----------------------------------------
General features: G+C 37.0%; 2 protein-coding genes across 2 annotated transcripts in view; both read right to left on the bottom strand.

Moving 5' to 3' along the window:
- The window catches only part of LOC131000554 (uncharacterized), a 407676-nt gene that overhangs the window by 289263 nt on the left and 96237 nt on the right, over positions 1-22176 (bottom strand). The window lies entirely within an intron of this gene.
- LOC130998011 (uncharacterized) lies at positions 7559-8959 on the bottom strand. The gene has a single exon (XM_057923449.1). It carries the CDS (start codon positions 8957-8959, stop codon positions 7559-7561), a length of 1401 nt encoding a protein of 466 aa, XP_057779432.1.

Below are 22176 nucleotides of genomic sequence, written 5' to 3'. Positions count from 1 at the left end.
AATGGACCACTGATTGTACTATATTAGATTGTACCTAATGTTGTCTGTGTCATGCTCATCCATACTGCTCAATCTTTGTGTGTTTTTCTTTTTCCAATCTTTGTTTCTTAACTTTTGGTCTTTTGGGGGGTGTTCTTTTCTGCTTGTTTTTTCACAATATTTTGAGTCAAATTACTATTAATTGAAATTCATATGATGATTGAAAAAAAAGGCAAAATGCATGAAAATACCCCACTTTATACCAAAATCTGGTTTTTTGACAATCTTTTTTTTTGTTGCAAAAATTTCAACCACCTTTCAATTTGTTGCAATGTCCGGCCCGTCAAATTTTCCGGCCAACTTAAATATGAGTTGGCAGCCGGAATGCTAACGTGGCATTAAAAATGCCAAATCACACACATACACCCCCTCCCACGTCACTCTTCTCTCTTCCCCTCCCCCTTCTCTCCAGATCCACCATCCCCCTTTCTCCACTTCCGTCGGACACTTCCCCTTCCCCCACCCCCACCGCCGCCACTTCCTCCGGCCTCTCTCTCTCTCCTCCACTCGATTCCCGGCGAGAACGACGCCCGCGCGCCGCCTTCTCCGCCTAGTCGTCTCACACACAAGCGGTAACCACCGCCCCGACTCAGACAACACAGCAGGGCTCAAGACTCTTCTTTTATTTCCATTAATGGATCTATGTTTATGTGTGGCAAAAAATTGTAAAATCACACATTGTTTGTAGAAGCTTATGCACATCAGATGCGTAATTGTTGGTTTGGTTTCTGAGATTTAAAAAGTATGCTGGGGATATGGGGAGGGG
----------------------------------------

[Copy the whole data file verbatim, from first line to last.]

General features: G+C 37.0%; 2 protein-coding genes across 2 annotated transcripts in view; both read right to left on the bottom strand.

Moving 5' to 3' along the window:
- The window catches only part of LOC131000554 (uncharacterized), a 407676-nt gene that overhangs the window by 289263 nt on the left and 96237 nt on the right, over positions 1-22176 (bottom strand). The window lies entirely within an intron of this gene.
- LOC130998011 (uncharacterized) lies at positions 7559-8959 on the bottom strand. The gene has a single exon (XM_057923449.1). It carries the CDS (start codon positions 8957-8959, stop codon positions 7559-7561), a length of 1401 nt encoding a protein of 466 aa, XP_057779432.1.

Below are 22176 nucleotides of genomic sequence, written 5' to 3'. Positions count from 1 at the left end.
AATGGACCACTGATTGTACTATATTAGATTGTACCTAATGTTGTCTGTGTCATGCTCATCCATACTGCTCAATCTTTGTGTGTTTTTCTTTTTCCAATCTTTGTTTCTTAACTTTTGGTCTTTTGGGGGGTGTTCTTTTCTGCTTGTTTTTTCACAATATTTTGAGTCAAATTACTATTAATTGAAATTCATATGATGATTGAAAAAAAAGGCAAAATGCATGAAAATACCCCACTTTATACCAAAATCTGGTTTTTTGACAATCTTTTTTTTTGTTGCAAAAATTTCAACCACCTTTCAATTTGTTGCAATGTCCGGCCCGTCAAATTTTCCGGCCAACTTAAATATGAGTTGGCAGCCGGAATGCTAACGTGGCATTAAAAATGCCAAATCACACACATACACCCCCTCCCACGTCACTCTTCTCTCTTCCCCTCCCCCTTCTCTCCAGATCCACCATCCCCCTTTCTCCACTTCCGTCGGACACTTCCCCTTCCCCCACCCCCACCGCCGCCACTTCCTCCGGCCTCTCTCTCTCTCCTCCACTCGATTCCCGGCGAGAACGACGCCCGCGCGCCGCCTTCTCCGCCTAGTCGTCTCACACACAAGCGGTAACCACCGCCCCGACTCAGACAACACAGCAGGGCTCAAGACTCTTCTTTTATTTCCATTAATGGATCTATGTTTATGTGTGGCAAAAAATTGTAAAATCACACATTGTTTGTAGAAGCTTATGCACATCAGATGCGTAATTGTTGGTTTGGTTTCTGAGATTTAAAAAGTATGCTGGGGATATGGGGAGGGG